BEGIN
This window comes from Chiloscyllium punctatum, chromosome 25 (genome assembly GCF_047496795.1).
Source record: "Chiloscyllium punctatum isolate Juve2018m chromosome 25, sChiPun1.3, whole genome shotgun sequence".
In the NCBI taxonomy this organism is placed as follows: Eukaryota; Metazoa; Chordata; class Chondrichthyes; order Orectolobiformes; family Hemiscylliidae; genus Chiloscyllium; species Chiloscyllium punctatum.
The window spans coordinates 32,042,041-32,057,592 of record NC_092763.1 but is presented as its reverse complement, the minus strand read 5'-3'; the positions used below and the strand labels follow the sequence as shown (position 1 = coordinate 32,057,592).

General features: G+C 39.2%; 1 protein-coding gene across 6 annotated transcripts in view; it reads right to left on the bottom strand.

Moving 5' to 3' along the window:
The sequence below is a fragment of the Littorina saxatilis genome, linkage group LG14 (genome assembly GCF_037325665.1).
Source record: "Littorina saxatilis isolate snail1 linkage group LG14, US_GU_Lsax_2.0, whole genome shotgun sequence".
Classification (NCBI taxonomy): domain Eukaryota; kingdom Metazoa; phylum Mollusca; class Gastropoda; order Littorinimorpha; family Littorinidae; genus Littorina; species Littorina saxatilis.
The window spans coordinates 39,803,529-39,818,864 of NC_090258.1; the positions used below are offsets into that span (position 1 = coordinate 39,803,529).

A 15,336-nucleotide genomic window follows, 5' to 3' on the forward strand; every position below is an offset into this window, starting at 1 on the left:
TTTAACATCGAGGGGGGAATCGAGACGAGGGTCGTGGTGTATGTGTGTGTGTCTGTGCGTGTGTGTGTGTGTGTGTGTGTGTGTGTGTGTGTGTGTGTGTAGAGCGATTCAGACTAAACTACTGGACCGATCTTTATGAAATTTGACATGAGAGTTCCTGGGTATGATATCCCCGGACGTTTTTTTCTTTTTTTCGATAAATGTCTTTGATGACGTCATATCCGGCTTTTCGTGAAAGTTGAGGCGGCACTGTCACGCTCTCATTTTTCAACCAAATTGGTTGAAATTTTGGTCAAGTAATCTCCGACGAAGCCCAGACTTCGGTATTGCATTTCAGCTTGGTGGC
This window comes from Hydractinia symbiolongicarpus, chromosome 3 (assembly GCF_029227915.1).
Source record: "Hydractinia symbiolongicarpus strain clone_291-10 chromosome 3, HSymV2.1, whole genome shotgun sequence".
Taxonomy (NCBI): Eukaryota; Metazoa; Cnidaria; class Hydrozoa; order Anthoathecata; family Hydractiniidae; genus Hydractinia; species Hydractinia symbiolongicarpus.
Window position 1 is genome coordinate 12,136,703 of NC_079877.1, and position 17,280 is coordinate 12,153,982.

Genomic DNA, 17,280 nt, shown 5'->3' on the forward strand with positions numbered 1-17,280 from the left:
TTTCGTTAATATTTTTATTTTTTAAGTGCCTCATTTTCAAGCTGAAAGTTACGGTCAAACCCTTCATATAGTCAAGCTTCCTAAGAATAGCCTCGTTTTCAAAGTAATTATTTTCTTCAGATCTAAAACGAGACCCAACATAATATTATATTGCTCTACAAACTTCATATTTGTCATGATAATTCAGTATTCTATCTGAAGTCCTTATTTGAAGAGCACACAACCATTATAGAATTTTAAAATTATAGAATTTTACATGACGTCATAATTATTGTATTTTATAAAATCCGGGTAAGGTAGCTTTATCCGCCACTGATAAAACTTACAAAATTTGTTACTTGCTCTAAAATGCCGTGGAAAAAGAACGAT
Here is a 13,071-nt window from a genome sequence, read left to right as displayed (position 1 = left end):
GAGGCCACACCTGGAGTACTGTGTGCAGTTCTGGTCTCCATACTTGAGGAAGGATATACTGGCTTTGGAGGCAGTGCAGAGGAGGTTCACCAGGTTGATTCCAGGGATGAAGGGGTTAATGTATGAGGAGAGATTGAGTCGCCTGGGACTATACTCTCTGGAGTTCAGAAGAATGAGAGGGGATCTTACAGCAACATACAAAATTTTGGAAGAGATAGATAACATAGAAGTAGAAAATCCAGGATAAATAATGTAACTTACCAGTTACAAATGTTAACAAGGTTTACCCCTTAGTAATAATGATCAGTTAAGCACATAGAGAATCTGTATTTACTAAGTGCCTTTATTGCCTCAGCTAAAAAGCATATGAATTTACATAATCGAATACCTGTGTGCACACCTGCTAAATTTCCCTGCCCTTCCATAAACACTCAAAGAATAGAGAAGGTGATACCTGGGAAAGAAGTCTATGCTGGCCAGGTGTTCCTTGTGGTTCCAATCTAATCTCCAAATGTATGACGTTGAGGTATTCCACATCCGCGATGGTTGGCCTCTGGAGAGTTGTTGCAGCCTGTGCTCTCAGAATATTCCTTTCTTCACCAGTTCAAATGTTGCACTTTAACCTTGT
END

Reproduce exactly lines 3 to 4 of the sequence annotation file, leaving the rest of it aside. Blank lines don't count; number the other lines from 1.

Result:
In the NCBI taxonomy this organism is placed as follows: Eukaryota; Metazoa; Chordata; class Chondrichthyes; order Orectolobiformes; family Hemiscylliidae; genus Chiloscyllium; species Chiloscyllium punctatum.
The window spans coordinates 32,042,041-32,057,592 of record NC_092763.1 but is presented as its reverse complement, the minus strand read 5'-3'; the positions used below and the strand labels follow the sequence as shown (position 1 = coordinate 32,057,592).